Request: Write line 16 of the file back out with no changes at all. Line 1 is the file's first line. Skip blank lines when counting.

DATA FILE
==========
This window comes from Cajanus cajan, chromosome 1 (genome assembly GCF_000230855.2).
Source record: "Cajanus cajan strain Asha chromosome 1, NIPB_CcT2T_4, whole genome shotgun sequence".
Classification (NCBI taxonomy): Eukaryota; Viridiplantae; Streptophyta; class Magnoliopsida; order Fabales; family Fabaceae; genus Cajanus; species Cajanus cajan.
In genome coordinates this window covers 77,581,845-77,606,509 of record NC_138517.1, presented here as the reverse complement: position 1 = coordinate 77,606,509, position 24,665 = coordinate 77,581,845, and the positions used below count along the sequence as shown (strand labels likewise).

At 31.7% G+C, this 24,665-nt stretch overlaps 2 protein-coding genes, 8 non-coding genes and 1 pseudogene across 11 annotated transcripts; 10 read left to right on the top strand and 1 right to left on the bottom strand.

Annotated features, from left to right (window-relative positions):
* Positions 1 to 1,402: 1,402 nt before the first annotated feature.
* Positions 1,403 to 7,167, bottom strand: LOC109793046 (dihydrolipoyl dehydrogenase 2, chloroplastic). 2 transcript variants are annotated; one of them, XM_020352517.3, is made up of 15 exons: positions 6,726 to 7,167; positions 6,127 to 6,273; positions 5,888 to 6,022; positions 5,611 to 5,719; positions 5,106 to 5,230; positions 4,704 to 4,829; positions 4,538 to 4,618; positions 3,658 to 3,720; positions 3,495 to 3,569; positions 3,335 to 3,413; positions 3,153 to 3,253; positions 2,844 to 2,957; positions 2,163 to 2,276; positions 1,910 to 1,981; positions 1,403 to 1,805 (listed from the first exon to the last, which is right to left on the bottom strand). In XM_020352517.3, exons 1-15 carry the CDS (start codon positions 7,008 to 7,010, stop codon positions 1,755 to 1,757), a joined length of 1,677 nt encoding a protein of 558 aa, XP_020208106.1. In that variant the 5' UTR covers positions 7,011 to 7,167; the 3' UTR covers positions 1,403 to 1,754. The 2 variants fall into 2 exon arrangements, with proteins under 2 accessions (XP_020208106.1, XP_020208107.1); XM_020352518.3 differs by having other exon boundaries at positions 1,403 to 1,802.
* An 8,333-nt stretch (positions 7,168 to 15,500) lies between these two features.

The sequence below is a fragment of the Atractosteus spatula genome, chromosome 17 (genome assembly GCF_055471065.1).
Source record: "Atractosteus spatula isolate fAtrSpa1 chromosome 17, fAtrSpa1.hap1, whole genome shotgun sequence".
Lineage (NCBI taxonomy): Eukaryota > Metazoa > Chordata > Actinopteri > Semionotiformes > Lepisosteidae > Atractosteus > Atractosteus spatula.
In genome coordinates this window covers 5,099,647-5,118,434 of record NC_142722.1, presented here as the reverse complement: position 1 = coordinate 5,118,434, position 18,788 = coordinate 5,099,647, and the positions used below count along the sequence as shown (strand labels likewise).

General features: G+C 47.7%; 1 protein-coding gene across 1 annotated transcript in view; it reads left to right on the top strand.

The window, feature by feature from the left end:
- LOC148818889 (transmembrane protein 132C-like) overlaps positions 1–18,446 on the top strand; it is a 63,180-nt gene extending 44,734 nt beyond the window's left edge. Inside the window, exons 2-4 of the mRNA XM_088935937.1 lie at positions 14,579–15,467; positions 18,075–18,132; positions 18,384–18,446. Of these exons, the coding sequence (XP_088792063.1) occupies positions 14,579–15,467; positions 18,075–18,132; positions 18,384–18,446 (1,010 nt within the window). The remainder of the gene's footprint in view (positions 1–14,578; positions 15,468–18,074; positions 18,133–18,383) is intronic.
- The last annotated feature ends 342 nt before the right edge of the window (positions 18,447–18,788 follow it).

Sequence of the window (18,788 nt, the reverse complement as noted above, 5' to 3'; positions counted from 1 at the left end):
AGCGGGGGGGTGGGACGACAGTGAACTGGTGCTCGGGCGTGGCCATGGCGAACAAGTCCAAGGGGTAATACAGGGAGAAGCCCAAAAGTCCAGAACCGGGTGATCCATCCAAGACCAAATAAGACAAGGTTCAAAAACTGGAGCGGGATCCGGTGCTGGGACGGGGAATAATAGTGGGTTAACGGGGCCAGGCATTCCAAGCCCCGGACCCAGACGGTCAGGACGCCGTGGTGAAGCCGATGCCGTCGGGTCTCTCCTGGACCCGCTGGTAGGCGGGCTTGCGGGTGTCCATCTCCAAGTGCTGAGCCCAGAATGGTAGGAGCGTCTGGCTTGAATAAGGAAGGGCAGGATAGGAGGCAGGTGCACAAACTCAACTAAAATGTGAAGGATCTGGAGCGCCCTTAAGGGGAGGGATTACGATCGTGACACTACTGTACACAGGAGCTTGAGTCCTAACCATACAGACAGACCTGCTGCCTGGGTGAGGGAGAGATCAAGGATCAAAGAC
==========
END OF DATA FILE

- LOC148818889 (transmembrane protein 132C-like) overlaps positions 1–18,446 on the top strand; it is a 63,180-nt gene extending 44,734 nt beyond the window's left edge. Inside the window, exons 2-4 of the mRNA XM_088935937.1 lie at positions 14,579–15,467; positions 18,075–18,132; positions 18,384–18,446. Of these exons, the coding sequence (XP_088792063.1) occupies positions 14,579–15,467; positions 18,075–18,132; positions 18,384–18,446 (1,010 nt within the window). The remainder of the gene's footprint in view (positions 1–14,578; positions 15,468–18,074; positions 18,133–18,383) is intronic.